BALTIMORE (Stockpickr) -- The S&P 500 shed more 0.74% in yesterday's session -- the biggest single-day drop in a month -- on news that Russia was moving troops into the Ukraine amid escalating protests in the European nation. But as bad as things looked for U.S. markets, they were a lot worse overseas.

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The EuroSTOXX 50 lost 3% on the day. Turkey's BIST 100 dropped more than 2%. And Russia's MICEX Index shed a whopping 10.8% on what amounted to a massive flight to quality away from the country's equities.

It's not just national borders that are getting defensive right now; you need to be getting defensive with the names you own in your portfolio right now too. By and large, the U.S. market is one of the best-looking stock markets globally, but some long-ignored countries are starting to heat up again.

So today, we're taking a closer technical look at trading Ukraine's crisis with three global markets worth buying this week -- and two you should avoid at all costs.

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For the unfamiliar, technical analysis is a way for investors to quantify qualitative factors, such as investor psychology, based on a stock's price action and trends. Once the domain of cloistered trading teams on Wall Street, technicals can help top traders make consistently profitable trades and can aid fundamental investors in better planning their stock execution.

Without further ado, let's take a look at five technical setups worth trading now.

Russia


First up, we'll cut to the chase with a look at the Market Vectors Russia ETF (RSX). This fund tracks a basket of big Russian equities -- and it's the most investable way for U.S. investors to get access to Moscow's market. Here's why you should stay the heck away from it.

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RSX has shown some better performance than other large Russian equities indices have (take the MICEX, for example), but after shares' big breakdown yesterday, that's cold comfort to anyone who owns this stock. Coming into yesterday, $24.50 was the support level to watch. Then shares of the ETF gapped down big at the open, breaking down below that level immediately. That's the sell signal.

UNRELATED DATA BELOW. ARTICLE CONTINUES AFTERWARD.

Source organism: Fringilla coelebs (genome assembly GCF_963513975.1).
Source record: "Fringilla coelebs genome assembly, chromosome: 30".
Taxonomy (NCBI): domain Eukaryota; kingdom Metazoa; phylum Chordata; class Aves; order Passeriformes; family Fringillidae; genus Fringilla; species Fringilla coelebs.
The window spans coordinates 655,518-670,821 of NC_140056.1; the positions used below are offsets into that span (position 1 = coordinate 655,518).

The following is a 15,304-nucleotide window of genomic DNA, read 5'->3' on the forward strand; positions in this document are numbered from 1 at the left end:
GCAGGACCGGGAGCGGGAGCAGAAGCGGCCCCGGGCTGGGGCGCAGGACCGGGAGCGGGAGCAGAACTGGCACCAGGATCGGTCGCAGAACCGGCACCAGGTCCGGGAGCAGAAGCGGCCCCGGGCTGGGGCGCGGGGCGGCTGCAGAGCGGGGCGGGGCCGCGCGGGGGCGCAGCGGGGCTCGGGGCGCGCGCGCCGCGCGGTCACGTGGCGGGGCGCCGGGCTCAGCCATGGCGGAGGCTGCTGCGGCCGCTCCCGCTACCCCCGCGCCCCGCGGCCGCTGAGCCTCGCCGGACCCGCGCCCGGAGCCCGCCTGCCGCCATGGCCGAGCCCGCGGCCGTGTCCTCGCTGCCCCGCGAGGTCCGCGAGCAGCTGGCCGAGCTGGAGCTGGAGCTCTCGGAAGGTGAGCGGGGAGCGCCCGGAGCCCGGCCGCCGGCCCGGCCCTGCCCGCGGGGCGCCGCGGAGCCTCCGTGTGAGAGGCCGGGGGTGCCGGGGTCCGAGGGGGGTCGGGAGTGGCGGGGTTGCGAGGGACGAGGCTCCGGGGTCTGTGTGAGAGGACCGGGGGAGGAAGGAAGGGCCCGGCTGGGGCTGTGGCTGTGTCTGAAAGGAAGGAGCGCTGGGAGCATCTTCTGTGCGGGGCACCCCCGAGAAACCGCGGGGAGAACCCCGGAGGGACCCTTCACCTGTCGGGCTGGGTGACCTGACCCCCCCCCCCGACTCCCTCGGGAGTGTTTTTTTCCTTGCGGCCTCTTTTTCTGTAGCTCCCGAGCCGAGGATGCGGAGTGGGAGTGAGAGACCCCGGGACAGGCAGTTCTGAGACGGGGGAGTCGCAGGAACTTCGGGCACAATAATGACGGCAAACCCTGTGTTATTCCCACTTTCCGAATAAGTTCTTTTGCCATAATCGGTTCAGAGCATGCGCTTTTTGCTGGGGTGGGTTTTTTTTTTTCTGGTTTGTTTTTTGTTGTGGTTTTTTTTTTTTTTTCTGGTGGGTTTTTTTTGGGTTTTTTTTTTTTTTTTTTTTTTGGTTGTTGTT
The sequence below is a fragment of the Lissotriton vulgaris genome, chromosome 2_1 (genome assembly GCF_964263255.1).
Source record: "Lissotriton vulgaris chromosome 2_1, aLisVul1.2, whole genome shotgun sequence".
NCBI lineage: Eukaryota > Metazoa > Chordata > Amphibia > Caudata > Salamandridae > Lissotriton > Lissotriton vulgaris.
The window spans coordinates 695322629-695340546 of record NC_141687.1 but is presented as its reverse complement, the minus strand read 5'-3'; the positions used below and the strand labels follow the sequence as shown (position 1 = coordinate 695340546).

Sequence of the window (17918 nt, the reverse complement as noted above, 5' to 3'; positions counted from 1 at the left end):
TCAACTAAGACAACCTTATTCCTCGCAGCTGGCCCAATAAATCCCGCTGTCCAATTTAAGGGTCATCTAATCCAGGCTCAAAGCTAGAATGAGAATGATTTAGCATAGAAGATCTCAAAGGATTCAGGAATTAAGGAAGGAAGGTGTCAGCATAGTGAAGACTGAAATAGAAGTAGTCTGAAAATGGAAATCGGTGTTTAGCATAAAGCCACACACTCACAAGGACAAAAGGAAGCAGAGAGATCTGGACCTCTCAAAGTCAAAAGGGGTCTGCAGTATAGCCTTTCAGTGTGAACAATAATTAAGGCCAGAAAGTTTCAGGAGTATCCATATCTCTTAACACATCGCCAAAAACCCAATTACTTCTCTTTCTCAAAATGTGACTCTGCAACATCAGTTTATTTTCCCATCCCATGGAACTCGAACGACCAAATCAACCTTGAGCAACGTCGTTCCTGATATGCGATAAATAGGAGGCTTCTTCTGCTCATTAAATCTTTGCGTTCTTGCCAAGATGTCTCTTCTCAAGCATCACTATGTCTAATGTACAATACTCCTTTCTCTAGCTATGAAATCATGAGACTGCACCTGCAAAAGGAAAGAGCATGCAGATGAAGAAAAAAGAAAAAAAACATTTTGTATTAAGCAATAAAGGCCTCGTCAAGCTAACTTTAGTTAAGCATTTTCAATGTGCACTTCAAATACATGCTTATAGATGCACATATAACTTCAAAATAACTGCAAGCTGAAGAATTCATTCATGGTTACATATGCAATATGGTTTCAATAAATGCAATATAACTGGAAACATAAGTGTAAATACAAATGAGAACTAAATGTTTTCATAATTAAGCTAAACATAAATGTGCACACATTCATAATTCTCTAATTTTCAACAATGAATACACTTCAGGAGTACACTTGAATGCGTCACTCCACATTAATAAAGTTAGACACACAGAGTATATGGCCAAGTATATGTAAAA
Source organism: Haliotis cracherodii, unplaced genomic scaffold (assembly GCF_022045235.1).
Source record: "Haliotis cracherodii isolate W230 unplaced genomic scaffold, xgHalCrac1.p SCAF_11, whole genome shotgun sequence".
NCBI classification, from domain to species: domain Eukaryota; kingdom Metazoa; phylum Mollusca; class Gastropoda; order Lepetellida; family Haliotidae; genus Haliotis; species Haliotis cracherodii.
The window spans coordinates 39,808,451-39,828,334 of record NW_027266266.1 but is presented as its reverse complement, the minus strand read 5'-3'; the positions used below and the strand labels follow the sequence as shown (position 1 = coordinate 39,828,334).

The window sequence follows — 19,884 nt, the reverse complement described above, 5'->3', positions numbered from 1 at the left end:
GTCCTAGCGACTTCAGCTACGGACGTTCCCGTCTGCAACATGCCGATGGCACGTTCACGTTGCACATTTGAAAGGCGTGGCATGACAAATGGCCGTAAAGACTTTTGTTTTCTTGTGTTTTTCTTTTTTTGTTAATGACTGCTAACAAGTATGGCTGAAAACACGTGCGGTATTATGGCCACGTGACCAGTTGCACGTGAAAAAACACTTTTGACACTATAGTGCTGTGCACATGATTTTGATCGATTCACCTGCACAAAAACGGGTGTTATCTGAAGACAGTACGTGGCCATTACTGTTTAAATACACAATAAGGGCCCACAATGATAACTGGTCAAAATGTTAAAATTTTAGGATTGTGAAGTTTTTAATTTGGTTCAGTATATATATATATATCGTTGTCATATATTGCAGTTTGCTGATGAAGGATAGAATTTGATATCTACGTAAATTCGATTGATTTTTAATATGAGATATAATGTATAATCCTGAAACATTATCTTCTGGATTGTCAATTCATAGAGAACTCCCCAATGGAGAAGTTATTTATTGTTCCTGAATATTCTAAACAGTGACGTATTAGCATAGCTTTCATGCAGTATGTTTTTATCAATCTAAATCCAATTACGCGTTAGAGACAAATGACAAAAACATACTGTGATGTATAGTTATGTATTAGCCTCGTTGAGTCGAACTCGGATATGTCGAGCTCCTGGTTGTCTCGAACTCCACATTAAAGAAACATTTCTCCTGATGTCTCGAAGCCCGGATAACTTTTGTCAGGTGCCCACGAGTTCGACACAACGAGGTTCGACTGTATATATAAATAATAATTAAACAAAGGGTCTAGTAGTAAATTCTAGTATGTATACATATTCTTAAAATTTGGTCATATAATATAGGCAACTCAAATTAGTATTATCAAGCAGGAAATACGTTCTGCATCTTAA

Relative strength versus the S&P 500 has been in a downtrend since the end of 2013, signaling that even without this week's key breakdown, you wouldn't want to own this ETF. So while global bargain-hunters may be tempted to buy RSX's move lower, buyers would be better served avoiding that temptation.

Germany

Not all European markets are looking rough right now. Take Germany, for instance. German stocks have been rallying hard alongside the S&P 500; in the last year, the two big national indices have basically tied in performance. But the trade in the iShares MSCI Germany ETF (EWG) looks especially bullish as we head into March.

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EWG is currently forming an inverse head and shoulders pattern, a bullish setup that indicates exhaustion among sellers. The pattern is formed by two swing lows that bottom out around the same level (the shoulders), separated by a deeper low (the head). The buy signal comes on a move through the neckline, which is right at $32. Even though shares of EWG corrected pretty hard in yesterday's session, the move lower makes a lot of sense in the context of this trade.

A move through $32 comes with an upside target just under $35. If and when the move happens, I'd recommend putting a protective stop on the other side of the 50-day moving average.

Turkey


On the emerging markets front, things are starting to look up in Turkey. Make no mistake, it hasn't been a good idea to own Turkish equities for the last year; over those trailing 12 months, the country's equity market has dropped by almost 40%. But long-suffering owners could be in for a reprieve, because this market looks "bottomy." Our investable proxy for Turkish stocks is the iShares MSCI Turkey ETF (TUR).

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TUR is currently forming a double bottom, a price pattern that's formed by two swing lows that bottom out at approximately the same price level. The buy signal comes on a breakout above the $45 resistance level that separates the lows. The fact that a lot of traders are eyeing the Turkish market right now for geopolitical reasons adds to the upside implications if $45 gets taken out.